ANALYSIS: The government of Sudan has a history of perpetrating atrocities in Darfur and during its civil war with the south. It has consistently defied external pressure to halt mass atrocity crimes. Such crimes are currently being committed in South Kordofan and Blue Nile, where patterns of violence targeting civilians for their perceived support of the SPLM-N have been witnessed for more than two years.

Indiscriminate bombings of rebel-held areas demonstrate an unwillingness to distinguish between combatants and civilians, actions which violate IHL and may amount to crimes against humanity. Both the government and the SPLM-N have continued attacks against civilian areas despite negotiations.

Nearly two years since the adoption of UNSC Resolution 2046, the UN and AU have failed to push the government of Sudan and the SPLM-N to uphold agreements to cease hostilities and allow the delivery of humanitarian aid to South Kordofan and Blue Nile.

Despite the presence of UNAMID, the security situation in Darfur continues to deteriorate. Recent inter-communal violence and the expanded operations of the SAF and RSF in the region contributes to the risk of further mass atrocity crimes.

Not only is the government of Sudan manifestly failing to uphold its Responsibility to Protect, it is responsible for perpetrating mass atrocity crimes in South Kordofan, Blue Nile and Darfur.

INTERNATIONAL RESPONSE: Members of the current government, including President Omar al-Bashir, the Defence Minister, Abdel Raheem Muhammad Hussein, and the current governor of North Kordofan, Ahmad Haroun, were indicted by the International Criminal Court for war crimes and crimes against humanity committed in Darfur. President Bashir was also indicted in 2010 for perpetrating genocide in Darfur. [For responses prior to March 2013, see GCR2P's Timeline of International Response to the Situation in South Kordofan and Blue Nile States.]

Acting on behalf of the AUHIP for Sudan, former South African President Thabo Mbeki has facilitated regular talks between the government of Sudan and the SPLM-N since 2011.

The UN Secretary-General and the High Commissioner for Human Rights issued statements on 10 and 11 March, respectively, expressing concern regarding the situation in South Darfur and calling upon the government to protect civilians and hold perpetrators accountable.

The UNSC issued a Press Statement on 17 March which called upon the government of Sudan and the SPLM-N to cease hostilities, engage in direct negotiations without preconditions and reach a comprehensive settlement to the conflicts in South Kordofan and Blue Nile in accordance with Resolution 2046. It also called upon both parties to refrain from attacks against civilians.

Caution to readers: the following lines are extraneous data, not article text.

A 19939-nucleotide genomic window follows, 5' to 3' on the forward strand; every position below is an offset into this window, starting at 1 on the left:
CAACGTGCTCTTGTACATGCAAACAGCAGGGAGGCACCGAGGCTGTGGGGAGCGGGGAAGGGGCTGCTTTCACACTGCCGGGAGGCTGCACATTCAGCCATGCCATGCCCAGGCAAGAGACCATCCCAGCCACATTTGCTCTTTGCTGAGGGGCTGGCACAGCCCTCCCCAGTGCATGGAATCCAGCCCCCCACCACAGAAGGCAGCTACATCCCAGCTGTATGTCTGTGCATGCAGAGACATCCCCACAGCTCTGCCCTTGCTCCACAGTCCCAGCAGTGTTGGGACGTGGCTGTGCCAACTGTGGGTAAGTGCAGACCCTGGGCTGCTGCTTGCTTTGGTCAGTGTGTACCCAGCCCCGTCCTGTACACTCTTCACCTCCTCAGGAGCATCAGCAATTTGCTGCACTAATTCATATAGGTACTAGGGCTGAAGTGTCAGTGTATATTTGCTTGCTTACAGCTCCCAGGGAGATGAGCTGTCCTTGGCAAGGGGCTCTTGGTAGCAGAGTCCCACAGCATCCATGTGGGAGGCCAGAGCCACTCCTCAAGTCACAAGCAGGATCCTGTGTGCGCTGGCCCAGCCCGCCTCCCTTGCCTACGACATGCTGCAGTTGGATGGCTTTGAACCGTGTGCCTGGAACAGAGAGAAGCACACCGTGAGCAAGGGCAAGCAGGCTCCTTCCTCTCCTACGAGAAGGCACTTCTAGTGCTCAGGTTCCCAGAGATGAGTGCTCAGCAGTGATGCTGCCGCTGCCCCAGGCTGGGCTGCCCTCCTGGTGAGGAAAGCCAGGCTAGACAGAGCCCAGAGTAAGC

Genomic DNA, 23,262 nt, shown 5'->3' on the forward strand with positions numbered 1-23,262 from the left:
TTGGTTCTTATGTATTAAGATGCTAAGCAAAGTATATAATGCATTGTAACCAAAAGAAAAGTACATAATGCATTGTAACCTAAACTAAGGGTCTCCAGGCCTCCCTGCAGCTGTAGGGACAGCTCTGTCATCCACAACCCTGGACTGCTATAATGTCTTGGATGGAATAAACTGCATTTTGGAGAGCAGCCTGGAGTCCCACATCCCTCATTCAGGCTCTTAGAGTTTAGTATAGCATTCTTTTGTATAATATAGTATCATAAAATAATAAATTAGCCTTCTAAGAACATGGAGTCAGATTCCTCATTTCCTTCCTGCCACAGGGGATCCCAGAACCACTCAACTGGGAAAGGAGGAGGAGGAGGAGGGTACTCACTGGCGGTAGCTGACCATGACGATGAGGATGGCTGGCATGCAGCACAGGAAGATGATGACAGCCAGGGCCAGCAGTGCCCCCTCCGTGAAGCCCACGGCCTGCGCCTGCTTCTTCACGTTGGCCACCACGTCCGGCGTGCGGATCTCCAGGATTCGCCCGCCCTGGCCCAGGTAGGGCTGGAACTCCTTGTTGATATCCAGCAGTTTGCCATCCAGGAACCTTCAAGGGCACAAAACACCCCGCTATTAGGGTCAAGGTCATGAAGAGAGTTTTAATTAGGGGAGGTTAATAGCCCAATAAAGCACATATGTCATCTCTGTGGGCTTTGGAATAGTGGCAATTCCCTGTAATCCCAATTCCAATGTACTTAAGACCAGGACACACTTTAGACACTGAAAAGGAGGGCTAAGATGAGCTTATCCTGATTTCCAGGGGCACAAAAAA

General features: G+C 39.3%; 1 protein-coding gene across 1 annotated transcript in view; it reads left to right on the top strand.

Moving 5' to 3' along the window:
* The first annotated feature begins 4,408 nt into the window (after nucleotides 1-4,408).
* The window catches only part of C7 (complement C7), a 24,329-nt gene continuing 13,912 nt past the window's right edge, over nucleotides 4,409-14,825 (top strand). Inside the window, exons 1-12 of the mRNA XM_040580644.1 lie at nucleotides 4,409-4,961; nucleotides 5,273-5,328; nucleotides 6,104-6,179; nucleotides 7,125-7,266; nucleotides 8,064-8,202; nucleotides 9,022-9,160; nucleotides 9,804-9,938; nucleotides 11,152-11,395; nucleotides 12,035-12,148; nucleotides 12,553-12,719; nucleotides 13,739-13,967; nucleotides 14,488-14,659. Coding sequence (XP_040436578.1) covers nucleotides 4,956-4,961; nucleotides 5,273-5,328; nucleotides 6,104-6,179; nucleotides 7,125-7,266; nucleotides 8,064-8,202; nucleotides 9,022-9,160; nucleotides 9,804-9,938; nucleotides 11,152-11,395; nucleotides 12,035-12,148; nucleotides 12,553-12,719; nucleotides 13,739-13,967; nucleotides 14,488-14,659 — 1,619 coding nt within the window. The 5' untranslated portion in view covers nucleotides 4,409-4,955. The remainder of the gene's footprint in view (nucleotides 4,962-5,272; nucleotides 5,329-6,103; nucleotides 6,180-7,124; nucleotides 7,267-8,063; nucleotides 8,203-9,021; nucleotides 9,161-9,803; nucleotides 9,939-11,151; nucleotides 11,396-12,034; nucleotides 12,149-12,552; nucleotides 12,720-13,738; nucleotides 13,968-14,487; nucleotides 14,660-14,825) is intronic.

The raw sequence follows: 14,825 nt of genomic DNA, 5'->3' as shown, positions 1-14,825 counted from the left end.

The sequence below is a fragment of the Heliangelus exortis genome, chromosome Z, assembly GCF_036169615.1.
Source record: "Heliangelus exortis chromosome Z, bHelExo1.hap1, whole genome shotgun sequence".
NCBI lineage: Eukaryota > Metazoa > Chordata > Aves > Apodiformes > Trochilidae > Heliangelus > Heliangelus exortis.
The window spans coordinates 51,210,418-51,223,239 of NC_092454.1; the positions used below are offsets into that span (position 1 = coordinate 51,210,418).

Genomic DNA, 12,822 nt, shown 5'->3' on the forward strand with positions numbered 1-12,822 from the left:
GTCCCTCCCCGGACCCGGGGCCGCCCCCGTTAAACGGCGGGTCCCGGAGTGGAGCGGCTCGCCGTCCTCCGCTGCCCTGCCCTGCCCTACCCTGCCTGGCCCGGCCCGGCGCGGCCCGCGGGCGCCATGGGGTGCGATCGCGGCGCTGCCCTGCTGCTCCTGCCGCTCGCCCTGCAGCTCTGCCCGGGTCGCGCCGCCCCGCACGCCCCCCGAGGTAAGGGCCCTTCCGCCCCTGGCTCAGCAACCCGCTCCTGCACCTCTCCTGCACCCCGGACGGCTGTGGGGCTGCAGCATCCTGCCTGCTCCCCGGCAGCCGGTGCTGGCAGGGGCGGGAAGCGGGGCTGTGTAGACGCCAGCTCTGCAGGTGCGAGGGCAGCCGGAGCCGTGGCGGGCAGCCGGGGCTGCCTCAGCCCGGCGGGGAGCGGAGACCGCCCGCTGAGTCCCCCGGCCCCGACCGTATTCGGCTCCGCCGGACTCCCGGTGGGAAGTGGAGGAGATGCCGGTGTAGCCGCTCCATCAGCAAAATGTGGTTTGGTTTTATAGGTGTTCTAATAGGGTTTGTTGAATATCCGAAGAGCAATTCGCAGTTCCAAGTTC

On 27 March the UN Resident and Humanitarian Coordinator in Sudan and the deputy head of UNAMID issued a joint statement expressing concern over the escalating violence in Darfur.

NECESSARY ACTION:The government of Sudan and SPLM-N, in accordance UNSC Resolution 2046, must cease hostilities and address the underlying causes of the conflict. The UNSC should expand the arms embargo on Darfur to include South Kordofan and Blue Nile.

The UNSC and AU must ensure the government of Sudan and the SPLM-N enter peace negotiations and enable the delivery of humanitarian assistance to populations in South Kordofan and Blue Nile, as stipulated in the 2011 Framework Agreement and 2012 cooperation agreements. States with major investments in Sudan, including China, Qatar and Saudi Arabia, should press the government to fulfill its commitments.

The government of Sudan must stop obstructing UNAMID. UNAMID must robustly protect civilians facing an imminent threat of physical violence, in line with its civilian protection obligations, and facilitate the delivery of humanitarian assistance. Mediation efforts should be renewed between the government of Sudan and armed movements operating in Darfur.

Crimes against humanity and war crimes perpetrated in South Kordofan, Blue Nile and Darfur must be thoroughly investigated. The UNSC should mandate the establishment of an independent international commission of inquiry for South Kordofan and Blue Nile.

Last Updated: 9 April 2014